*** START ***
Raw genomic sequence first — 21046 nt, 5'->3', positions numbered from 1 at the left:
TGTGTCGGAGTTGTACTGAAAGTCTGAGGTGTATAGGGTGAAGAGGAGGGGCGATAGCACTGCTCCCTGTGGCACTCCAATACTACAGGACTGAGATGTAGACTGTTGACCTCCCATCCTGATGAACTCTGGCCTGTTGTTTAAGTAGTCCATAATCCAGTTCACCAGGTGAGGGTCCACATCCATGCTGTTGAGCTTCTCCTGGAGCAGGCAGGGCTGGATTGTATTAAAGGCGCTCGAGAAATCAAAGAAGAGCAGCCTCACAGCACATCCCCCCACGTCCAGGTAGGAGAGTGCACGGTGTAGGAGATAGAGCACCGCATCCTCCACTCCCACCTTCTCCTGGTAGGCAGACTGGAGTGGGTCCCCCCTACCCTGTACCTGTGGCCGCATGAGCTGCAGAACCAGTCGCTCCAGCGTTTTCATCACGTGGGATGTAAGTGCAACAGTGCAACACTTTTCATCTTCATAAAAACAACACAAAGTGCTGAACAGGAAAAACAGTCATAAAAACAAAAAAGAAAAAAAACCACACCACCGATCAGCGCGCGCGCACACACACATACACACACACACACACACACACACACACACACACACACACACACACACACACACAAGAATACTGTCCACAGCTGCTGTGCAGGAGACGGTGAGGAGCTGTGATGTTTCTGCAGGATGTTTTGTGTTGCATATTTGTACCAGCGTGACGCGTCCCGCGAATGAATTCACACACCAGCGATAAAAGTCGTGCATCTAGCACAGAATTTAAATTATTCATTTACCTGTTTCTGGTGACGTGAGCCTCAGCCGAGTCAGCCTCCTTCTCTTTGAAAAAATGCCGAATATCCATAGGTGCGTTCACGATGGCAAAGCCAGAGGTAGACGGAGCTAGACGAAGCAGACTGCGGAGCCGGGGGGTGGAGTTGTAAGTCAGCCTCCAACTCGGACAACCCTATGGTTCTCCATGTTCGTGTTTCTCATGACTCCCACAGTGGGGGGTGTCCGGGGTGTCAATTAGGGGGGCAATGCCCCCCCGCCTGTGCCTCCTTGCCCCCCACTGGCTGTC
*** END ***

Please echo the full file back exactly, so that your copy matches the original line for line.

Raw genomic sequence first — 21046 nt, 5'->3', positions numbered from 1 at the left:
TGTGTCGGAGTTGTACTGAAAGTCTGAGGTGTATAGGGTGAAGAGGAGGGGCGATAGCACTGCTCCCTGTGGCACTCCAATACTACAGGACTGAGATGTAGACTGTTGACCTCCCATCCTGATGAACTCTGGCCTGTTGTTTAAGTAGTCCATAATCCAGTTCACCAGGTGAGGGTCCACATCCATGCTGTTGAGCTTCTCCTGGAGCAGGCAGGGCTGGATTGTATTAAAGGCGCTCGAGAAATCAAAGAAGAGCAGCCTCACAGCACATCCCCCCACGTCCAGGTAGGAGAGTGCACGGTGTAGGAGATAGAGCACCGCATCCTCCACTCCCACCTTCTCCTGGTAGGCAGACTGGAGTGGGTCCCCCCTACCCTGTACCTGTGGCCGCATGAGCTGCAGAACCAGTCGCTCCAGCGTTTTCATCACGTGGGATGTAAGTGCAACAGTGCAACACTTTTCATCTTCATAAAAACAACACAAAGTGCTGAACAGGAAAAACAGTCATAAAAACAAAAAAGAAAAAAAACCACACCACCGATCAGCGCGCGCGCACACACACATACACACACACACACACACACACACACACACACACACACACACACACACACACACAAGAATACTGTCCACAGCTGCTGTGCAGGAGACGGTGAGGAGCTGTGATGTTTCTGCAGGATGTTTTGTGTTGCATATTTGTACCAGCGTGACGCGTCCCGCGAATGAATTCACACACCAGCGATAAAAGTCGTGCATCTAGCACAGAATTTAAATTATTCATTTACCTGTTTCTGGTGACGTGAGCCTCAGCCGAGTCAGCCTCCTTCTCTTTGAAAAAATGCCGAATATCCATAGGTGCGTTCACGATGGCAAAGCCAGAGGTAGACGGAGCTAGACGAAGCAGACTGCGGAGCCGGGGGGTGGAGTTGTAAGTCAGCCTCCAACTCGGACAACCCTATGGTTCTCCATGTTCGTGTTTCTCATGACTCCCACAGTGGGGGGTGTCCGGGGTGTCAATTAGGGGGGCAATGCCCCCCCGCCTGTGCCTCCTTGCCCCCCACTGGCTGTC